Wednesday, October 26, 2011


Listening to music is liberating. For me, it’s like reading a book: sometimes I like to do it alone; sometimes I like to share the experience with friends. That’s why I wrote Duke Ellington’s Nutcracker Suite. For years, I’ve enjoyed listening to the music of Ellington and his friend and collaborator Billy Strayhorn (aka Strays). It’s like they’re my old friends. In good times and bad, I find myself turning to their music. This tune, “Giggling Rapids” is one of my favorites.

You can’t help but feel good as the saxophones and brass bounce along. Duke wrote the tune as part of a ballet called The River for Alvin Ailey and the American Ballet Theater. In 1970, they performed The River at Lincoln Center.
Another favorite, completely different in mood, is Strayhorn’s “Lotus Blossom.” He used to love hearing Duke play it. Me too.

Shortly after Strayhorn’s death in 1967, Duke and a few of the band members recorded this beautiful tune for a tribute album titled And His Mother Called Him Bill.

At Georgetown University, I teach classes about classical music and classes about jazz. But like Duke and Strays, I wish those two styles of music weren’t always divided into separate categories. I guess that’s why I’ve always been fascinated by musicians who try to bridge the two styles: composers like George Gershwin, Duke Ellington, Billy Strayhorn, and now Wynton Marsalis.

My love of music is what inspires me to look for the story behind the notes. That’s the driving force behind all of my children’s books: from Bach and Beethoven to Gershwin and Ellington. For me, the best thing about writing the books is sharing the stories with others: adults, my college students, and most of all with eager young listeners. Nothing is as wonderful as listening to a great piece of music with a child. That’s why there’s a CD in the back of each of my books. Listen to the music together; then talk about what you hear. How does the music make you feel? Does it tell a story with notes? Listening to the "Nutcracker Suite" can be especially fun with kids. While doing the research for Duke Ellington’s Nutcracker Suite, I got to know an array of fabulous musicians: the “cats” in Ellington’s band. As Strays used to say: “They’re beyond category!”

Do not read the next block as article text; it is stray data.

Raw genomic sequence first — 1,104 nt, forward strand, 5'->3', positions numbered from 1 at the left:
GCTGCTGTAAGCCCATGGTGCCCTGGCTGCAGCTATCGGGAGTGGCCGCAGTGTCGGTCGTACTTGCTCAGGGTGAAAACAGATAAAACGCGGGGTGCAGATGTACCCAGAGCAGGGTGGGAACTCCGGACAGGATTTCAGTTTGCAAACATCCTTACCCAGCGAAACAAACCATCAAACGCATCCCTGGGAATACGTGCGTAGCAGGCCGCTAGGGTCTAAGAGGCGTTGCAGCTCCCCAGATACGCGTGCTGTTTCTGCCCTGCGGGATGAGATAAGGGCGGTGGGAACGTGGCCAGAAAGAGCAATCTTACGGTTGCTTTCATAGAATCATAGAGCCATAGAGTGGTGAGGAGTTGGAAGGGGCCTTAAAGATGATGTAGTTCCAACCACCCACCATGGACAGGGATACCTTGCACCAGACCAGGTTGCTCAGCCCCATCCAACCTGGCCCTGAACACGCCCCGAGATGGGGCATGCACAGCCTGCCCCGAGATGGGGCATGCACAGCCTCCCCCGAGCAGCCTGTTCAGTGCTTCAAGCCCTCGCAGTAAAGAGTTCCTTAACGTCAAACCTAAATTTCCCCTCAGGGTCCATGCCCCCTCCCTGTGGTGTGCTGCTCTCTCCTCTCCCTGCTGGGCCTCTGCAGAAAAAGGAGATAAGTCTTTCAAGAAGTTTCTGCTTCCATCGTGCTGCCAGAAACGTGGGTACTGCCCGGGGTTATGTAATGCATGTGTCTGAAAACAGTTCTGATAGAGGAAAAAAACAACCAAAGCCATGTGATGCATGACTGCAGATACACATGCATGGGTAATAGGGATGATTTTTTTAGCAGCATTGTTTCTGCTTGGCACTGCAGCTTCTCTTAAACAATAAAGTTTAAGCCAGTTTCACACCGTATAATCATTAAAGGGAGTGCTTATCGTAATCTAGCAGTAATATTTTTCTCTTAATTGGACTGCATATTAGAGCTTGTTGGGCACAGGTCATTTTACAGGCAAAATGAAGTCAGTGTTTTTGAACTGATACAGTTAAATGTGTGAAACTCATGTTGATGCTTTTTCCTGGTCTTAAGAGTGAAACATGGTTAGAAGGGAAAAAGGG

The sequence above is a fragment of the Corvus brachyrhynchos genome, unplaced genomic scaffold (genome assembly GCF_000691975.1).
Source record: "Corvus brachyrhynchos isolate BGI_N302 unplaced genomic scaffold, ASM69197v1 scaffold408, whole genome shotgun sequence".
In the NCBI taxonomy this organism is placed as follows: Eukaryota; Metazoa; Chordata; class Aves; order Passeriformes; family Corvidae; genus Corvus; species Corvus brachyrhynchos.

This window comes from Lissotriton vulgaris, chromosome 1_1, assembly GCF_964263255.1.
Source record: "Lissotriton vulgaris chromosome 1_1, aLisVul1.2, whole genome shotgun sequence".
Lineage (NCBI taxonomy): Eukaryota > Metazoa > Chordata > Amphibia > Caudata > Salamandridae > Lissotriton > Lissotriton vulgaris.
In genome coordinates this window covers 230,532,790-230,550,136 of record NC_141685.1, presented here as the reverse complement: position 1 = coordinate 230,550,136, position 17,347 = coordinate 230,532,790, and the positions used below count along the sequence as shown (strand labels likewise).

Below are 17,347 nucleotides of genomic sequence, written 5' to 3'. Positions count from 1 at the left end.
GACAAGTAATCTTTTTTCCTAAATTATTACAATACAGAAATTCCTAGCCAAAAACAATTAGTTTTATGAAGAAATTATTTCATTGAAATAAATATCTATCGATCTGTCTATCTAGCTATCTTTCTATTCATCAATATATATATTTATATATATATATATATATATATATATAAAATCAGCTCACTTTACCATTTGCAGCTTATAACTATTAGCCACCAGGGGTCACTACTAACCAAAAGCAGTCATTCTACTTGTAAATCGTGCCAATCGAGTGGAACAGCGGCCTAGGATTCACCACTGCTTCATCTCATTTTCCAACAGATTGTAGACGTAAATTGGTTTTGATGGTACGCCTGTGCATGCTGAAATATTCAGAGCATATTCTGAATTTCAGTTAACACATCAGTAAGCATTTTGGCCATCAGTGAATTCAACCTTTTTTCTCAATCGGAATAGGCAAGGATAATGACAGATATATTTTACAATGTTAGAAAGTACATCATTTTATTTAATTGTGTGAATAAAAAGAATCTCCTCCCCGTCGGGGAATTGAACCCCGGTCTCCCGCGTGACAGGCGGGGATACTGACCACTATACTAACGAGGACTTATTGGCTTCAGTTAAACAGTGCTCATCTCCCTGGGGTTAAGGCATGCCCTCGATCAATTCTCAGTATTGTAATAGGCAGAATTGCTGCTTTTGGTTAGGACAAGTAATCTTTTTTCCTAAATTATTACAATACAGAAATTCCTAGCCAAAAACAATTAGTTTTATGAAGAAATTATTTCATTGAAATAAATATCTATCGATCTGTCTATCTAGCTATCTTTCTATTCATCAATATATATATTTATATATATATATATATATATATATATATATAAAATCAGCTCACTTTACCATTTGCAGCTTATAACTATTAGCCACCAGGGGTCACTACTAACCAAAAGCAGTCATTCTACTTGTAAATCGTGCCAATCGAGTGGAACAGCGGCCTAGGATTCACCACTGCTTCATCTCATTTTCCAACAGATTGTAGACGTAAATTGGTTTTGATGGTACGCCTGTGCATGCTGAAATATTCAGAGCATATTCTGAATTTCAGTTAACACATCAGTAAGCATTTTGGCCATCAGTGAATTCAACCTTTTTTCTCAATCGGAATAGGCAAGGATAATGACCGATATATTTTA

You can see the band in action here, playing an excerpt from their "Nutcracker Suite":

Ballet music has never been so hip!
And teachers: If you’re interested in bringing jazz into the classroom, check out this fabulous website, Let Freedom Swing, with videos and study guides:
And don’t forget, when you learn a tune, you’ve got a friend for life. It will always be there for you, in good times and bad!

Thursday, October 20, 2011

Charlesbridge and the Struggle for Survival

This is not your mother's Charlotte's Web.

This is real and it's creeping me out and fascinating me at the same time. There is a rather giant--and probably radioactive--spider right outside my window. I'm finding it hard to concentrate on publicizing and promoting as I struggle with the urge to run for my life.

All the same, as this really big spider builds a web outside my window, I fantasize about messages like "Awesome Pig," "Nice Shoes," and "You Need a Haircut" when I come to work every day.

So as to keep my blogging in the world of children's literature, I need to share one of Charlesbridge's best books--Up, Up, and Away by Ginger Wadsworth and illustrated by Patricia J. Wynne.

Up, Up, and Away was published in 2009 and is the story of how one spider finds herself snug as a bug inside her egg sac until spring. Then, she and her hundreds of siblings hatch and very soon go off to find their way in the world. They grow up so fast. This spider is a garden spider, I don't know what kind of spider is dangling two feet from my face right now, but I hope the glass holds. In Up, Up, and Away, Ginger says garden spiders live for about a year. I'm sure I'll miss her when she's gone. I hope I get to see hundreds of babies born and fly away.

Up, Up, and Away is a CBC/NSTA Outstanding Science Trade Book and a CCBC Choices book.

Can't get enough of spiders? Watch this fun video: